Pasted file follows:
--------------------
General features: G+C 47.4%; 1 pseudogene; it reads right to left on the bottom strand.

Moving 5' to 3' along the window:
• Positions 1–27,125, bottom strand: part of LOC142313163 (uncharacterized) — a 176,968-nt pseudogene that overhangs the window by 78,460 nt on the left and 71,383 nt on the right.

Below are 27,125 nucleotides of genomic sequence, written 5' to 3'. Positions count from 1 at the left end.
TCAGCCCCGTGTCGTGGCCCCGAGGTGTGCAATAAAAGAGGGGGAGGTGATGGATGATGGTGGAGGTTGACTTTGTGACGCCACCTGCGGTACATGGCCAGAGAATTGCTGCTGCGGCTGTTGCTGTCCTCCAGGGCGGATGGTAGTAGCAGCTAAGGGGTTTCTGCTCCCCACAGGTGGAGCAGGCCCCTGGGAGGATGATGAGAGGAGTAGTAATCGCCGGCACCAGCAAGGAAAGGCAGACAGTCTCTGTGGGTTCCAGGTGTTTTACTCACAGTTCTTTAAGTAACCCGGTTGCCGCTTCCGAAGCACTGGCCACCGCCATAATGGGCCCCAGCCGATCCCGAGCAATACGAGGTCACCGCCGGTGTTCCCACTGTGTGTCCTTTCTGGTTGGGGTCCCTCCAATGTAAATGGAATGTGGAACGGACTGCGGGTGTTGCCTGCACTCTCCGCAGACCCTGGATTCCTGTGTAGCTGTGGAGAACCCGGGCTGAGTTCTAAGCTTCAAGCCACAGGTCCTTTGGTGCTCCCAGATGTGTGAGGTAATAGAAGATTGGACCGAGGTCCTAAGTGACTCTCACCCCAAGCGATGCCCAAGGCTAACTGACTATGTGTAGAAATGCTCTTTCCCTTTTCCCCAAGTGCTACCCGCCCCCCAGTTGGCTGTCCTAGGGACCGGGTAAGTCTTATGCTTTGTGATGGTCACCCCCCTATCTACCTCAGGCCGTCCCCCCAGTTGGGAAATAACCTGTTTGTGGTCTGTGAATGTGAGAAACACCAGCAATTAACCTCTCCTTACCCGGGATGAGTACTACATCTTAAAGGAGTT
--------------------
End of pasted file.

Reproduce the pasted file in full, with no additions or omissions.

General features: G+C 47.4%; 1 pseudogene; it reads right to left on the bottom strand.

Moving 5' to 3' along the window:
• Positions 1–27,125, bottom strand: part of LOC142313163 (uncharacterized) — a 176,968-nt pseudogene that overhangs the window by 78,460 nt on the left and 71,383 nt on the right.

Below are 27,125 nucleotides of genomic sequence, written 5' to 3'. Positions count from 1 at the left end.
TCAGCCCCGTGTCGTGGCCCCGAGGTGTGCAATAAAAGAGGGGGAGGTGATGGATGATGGTGGAGGTTGACTTTGTGACGCCACCTGCGGTACATGGCCAGAGAATTGCTGCTGCGGCTGTTGCTGTCCTCCAGGGCGGATGGTAGTAGCAGCTAAGGGGTTTCTGCTCCCCACAGGTGGAGCAGGCCCCTGGGAGGATGATGAGAGGAGTAGTAATCGCCGGCACCAGCAAGGAAAGGCAGACAGTCTCTGTGGGTTCCAGGTGTTTTACTCACAGTTCTTTAAGTAACCCGGTTGCCGCTTCCGAAGCACTGGCCACCGCCATAATGGGCCCCAGCCGATCCCGAGCAATACGAGGTCACCGCCGGTGTTCCCACTGTGTGTCCTTTCTGGTTGGGGTCCCTCCAATGTAAATGGAATGTGGAACGGACTGCGGGTGTTGCCTGCACTCTCCGCAGACCCTGGATTCCTGTGTAGCTGTGGAGAACCCGGGCTGAGTTCTAAGCTTCAAGCCACAGGTCCTTTGGTGCTCCCAGATGTGTGAGGTAATAGAAGATTGGACCGAGGTCCTAAGTGACTCTCACCCCAAGCGATGCCCAAGGCTAACTGACTATGTGTAGAAATGCTCTTTCCCTTTTCCCCAAGTGCTACCCGCCCCCCAGTTGGCTGTCCTAGGGACCGGGTAAGTCTTATGCTTTGTGATGGTCACCCCCCTATCTACCTCAGGCCGTCCCCCCAGTTGGGAAATAACCTGTTTGTGGTCTGTGAATGTGAGAAACACCAGCAATTAACCTCTCCTTACCCGGGATGAGTACTACATCTTAAAGGAGTT